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Curiosity Mars Rover: Our Interplanery Emissary | by tj.blackwell
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Curiosity Mars Rover: Our Interplanery Emissary

This tale of two Worlds unites Earth and Mars across a cosmic divide of over 350 million miles...

 

"The Earth is a very small stage in a vast cosmic arena. Our posturings, our imagined self-importance, the delusion that we have some privileged position in the Universe, are challenged by this point of pale light. Our planet is a lonely speck in the great enveloping cosmic dark."

- Carl Sagan, 1990

 

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We are truly living in exciting times. Events like the recent successful landing of NASA's Curiosity rover on Mars are historic triumphs for both science and mankind, representing our species' finest attributes of an enduring spirit for exploration and a great, soaring passion for knowledge.

 

I've been hooked by all the developments from Curiosity ever since watching this video about the "Seven Minutes of Terror", where the rover loses communication with its operators during atmospheric entry and must complete a flawless automated landing sequence, following meticulously coded software commands and a breathtaking array of technical wizardry.

 

Personally speaking, the most compelling images from the surface of Mars are not ones which look "alien", as such, but the views which portray landscapes familiar to what we see here on Earth. When you look at the rover panoramas and find scenes akin to arid rocky regions of our own planet, it seems to underscore our place in the cosmos and reify these distant words which have been hitherto seen only as ethereal specks of light through the lenses of telescopes.

 

During development and pre-launch testing, NASA's interplanetary vehicles are often put through their paces in rocky desert areas such as Nevada, Arizona and Chile, as the geology of these regions matches the sort of extraterrestrial terrain the robot will be encountering on its far-flung travels. I looked into my archives and found a photograph of the Arizona desert (seen here on the left hand side, taken when approaching the New Mexico border) which was not unlike some of the pictures that Curiosity has been sending back from its new home in Gale Crater.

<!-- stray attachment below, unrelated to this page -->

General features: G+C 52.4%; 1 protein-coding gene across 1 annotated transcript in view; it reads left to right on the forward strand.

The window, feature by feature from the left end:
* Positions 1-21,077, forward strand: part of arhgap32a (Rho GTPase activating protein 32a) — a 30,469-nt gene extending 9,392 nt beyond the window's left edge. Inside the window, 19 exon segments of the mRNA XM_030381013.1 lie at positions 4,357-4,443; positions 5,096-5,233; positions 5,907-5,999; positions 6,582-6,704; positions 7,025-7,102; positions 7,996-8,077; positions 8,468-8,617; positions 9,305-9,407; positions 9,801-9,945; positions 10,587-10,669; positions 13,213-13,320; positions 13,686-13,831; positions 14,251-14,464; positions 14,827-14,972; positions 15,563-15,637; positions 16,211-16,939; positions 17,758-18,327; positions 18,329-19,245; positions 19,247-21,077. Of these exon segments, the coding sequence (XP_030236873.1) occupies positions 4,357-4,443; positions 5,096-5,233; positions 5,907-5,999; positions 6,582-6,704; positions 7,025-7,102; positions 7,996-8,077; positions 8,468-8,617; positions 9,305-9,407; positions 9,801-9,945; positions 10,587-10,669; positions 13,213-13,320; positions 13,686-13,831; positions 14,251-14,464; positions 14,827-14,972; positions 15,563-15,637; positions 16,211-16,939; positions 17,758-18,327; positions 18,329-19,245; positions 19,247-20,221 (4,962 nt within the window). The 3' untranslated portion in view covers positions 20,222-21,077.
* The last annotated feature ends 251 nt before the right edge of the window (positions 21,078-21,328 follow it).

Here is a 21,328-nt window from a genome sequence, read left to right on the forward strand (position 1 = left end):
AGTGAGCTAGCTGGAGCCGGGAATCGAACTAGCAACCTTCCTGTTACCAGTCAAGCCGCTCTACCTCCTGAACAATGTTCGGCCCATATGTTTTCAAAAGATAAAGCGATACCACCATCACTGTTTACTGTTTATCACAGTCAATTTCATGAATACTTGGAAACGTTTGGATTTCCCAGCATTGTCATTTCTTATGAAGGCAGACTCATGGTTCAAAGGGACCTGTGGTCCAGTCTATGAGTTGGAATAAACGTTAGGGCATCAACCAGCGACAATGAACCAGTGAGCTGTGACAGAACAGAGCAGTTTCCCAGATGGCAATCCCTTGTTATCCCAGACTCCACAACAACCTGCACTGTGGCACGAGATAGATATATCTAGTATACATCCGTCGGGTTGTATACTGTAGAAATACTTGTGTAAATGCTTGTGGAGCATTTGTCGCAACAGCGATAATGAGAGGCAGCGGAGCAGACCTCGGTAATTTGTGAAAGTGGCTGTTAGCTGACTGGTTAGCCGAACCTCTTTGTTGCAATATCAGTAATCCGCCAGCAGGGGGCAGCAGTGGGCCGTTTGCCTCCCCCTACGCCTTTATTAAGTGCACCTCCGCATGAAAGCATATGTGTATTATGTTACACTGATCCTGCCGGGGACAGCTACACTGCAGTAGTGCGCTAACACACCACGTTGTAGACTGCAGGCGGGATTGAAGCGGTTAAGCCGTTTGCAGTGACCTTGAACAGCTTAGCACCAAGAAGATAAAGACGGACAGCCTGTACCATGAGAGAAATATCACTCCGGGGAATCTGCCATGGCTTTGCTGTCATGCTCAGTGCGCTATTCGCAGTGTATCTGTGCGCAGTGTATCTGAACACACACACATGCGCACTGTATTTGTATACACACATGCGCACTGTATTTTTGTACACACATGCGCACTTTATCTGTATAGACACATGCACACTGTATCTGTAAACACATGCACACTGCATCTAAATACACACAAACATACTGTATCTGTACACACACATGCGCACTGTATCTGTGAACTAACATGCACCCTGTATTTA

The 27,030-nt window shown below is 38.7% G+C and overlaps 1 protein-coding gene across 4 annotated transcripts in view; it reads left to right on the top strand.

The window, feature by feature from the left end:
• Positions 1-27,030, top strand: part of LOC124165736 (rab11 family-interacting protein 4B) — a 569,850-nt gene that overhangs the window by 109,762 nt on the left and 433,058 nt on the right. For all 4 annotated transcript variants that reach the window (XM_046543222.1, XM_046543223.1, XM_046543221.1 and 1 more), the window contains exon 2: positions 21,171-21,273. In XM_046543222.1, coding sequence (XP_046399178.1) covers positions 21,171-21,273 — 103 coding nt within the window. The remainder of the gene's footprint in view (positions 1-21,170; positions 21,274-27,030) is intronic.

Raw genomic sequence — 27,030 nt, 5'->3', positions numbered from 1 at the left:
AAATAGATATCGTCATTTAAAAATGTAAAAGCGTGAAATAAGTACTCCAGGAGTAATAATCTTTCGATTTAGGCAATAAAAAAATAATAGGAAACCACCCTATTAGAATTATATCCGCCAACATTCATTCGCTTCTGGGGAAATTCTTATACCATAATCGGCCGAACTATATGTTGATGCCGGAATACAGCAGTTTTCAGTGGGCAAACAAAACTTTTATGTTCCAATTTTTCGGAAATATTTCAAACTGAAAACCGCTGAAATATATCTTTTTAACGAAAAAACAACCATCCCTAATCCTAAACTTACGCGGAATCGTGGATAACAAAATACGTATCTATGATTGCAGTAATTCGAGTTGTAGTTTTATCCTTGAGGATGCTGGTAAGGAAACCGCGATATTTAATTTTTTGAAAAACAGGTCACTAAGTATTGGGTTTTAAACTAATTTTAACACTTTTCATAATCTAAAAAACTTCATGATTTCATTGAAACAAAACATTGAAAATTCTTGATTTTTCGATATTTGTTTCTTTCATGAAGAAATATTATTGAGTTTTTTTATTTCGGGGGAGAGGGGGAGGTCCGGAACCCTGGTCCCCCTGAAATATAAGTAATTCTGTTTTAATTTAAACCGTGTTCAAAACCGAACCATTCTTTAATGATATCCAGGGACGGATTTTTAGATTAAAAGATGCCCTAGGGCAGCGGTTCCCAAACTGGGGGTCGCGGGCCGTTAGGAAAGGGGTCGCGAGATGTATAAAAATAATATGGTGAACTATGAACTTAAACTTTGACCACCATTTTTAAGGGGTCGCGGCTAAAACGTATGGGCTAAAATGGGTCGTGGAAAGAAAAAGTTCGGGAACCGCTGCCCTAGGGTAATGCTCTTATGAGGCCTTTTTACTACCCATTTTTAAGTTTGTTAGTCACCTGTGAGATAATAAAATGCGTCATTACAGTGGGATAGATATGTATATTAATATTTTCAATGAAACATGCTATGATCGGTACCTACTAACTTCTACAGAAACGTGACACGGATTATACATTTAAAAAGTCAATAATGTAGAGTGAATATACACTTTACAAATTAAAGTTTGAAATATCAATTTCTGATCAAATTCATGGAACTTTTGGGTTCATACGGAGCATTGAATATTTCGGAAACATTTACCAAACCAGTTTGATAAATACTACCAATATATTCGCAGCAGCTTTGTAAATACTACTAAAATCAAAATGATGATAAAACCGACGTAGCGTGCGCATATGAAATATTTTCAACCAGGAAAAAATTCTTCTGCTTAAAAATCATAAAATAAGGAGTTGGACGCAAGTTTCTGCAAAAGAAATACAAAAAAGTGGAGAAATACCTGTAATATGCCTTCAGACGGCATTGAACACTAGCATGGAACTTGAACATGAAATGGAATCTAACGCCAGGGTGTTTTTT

The right half of this composite is a genuine shot from the surface of Mars which the rover captured on August 8th, 2011. I have montaged NASA's CGI rendering of the initial parachute deceleration and rocket-powered descent stage in order to better illustrate the landing.

 

The graphic of the actual rover is courtesy of Jet Propulsion Laboratory and its original version can be found online here. Thanks also go to Canadian Astronomy for their shot of Curiosity's launch, taken whilst the vehicle escaped orbit by riding 285,000 pounds of of thrust aboard an Atlas 5 rocket in November 2011.

 

Scientists are reportedly interested by the mountainous walls of the ancient impact crater in which Curiosity now resides. Here, a diverse network of valleys is believed to have formed by water erosion that once cascaded down into Gale Crater from the surrounding plateau. This is the first view that we have ever have seen of a fluvial system - one relating to a river or stream - from the surface of Mars.

 

Known and studied since the 1970s Viking missions, these geological patterns date from a period in Martian history when water flowed freely across the surface. The very same mechanism of fluvial action can be observed in my Arizona photograph. Our world is inconceivably different to its neighbours in many ways (here most notably in the abundance of animal and plant life) but we are all subject to the universal laws of physics which carve and texture the surfaces of planets. These foreign lands, in their magnificent desolation, are now islands on which we make our stand amid the great enveloping cosmic dark.

 

Earthbound evolution spanning hundreds of millions of years has left mankind ill-equipped to deal with the harsh conditions of space. The challenge of sending humans across astronomical distances is immense; almost insurmountable, but the story of space is one of triumph over adversity. JFK famously chose to lead his people to the moon "not because it is easy, but because it is hard." Perhaps, someday, human footsteps will eventually follow in the chevron tyre tracks of our latest robotic pioneers like Curiosity, Spirit, and Opportunity to experience the Red Planet first hand.

 

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Eagle-eyed readers may spot occasional phrases from the works of Carl Sagan in some of my science writing. They are not intended to be plagiaristic, it's merely an homage to the poetic expressions of a man who had a rare knack for communicating his passion and wonder at the universe, and mankind's context in the cosmos. Read or watch an extract called "The Pale Blue Dot" and you'll see what I mean.

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Taken on August 19, 2011